Taking this into account, the following 7 workouts all have a different focus. Each workout has been carefully designed so that it can easily be incorporated into a typical bodybuilding “split” program. Providing consistency and intensity are prevalent in one’s training, the muscles of the legs will be forced to adapt and improve in strength and size.

1) Building Foundations

The first workout of the 7 is perfect for the beginner or novice. There is no denying that the squat is one of the best leg development exercises that can be performed. However, being able to squat with safety and efficiency does not happen overnight – practice is required.

When learning to squat, or when learning any new skill, the movements may initially feel strange, uncoordinated and unstable. This comes down to the nervous systems control over the body. When learning a new skill, it takes time and repetition in order to establish neural pathways in the brain and allow the body to “understand” the movements required (1).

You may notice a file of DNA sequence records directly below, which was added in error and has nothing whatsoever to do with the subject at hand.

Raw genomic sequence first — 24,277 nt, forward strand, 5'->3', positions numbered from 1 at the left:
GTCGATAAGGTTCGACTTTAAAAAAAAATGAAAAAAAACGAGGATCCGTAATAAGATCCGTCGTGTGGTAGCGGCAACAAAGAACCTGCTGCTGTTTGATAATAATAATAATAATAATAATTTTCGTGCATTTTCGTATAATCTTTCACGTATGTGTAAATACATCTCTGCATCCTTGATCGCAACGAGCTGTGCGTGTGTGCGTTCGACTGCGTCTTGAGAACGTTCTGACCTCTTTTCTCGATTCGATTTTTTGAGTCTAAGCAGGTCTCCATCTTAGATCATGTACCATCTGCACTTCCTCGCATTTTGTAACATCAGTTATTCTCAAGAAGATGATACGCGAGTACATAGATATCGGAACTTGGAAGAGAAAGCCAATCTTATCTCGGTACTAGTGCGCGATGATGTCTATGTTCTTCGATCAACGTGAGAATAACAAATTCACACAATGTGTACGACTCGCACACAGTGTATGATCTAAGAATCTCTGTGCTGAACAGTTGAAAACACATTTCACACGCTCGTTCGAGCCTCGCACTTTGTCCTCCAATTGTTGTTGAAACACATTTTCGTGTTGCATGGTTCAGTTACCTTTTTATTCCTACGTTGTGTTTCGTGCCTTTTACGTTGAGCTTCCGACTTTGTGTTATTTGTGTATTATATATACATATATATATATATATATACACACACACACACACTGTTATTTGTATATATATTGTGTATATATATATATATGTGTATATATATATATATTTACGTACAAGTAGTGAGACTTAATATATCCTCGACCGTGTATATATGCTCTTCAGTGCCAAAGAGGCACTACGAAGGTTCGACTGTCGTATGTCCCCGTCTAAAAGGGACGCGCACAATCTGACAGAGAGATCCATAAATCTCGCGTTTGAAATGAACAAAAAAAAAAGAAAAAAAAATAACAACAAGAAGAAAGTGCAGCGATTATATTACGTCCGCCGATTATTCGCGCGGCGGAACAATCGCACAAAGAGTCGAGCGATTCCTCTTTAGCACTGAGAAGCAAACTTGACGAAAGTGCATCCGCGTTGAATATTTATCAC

The best example of this is a toddler learning to walk. Initially, they are unstable and can’t manage more than a few steps before falling to the floor. However, with practice, these neural pathways become established to the point that they can efficiently walk and falling over is no longer an issue.

Therefore, with this workout, the goal is to allow the user to get to grips with the movements required for the squat. Gradually, as efficiency and confidence improve, the load being lifted can be increased to maximize changes in leg strength.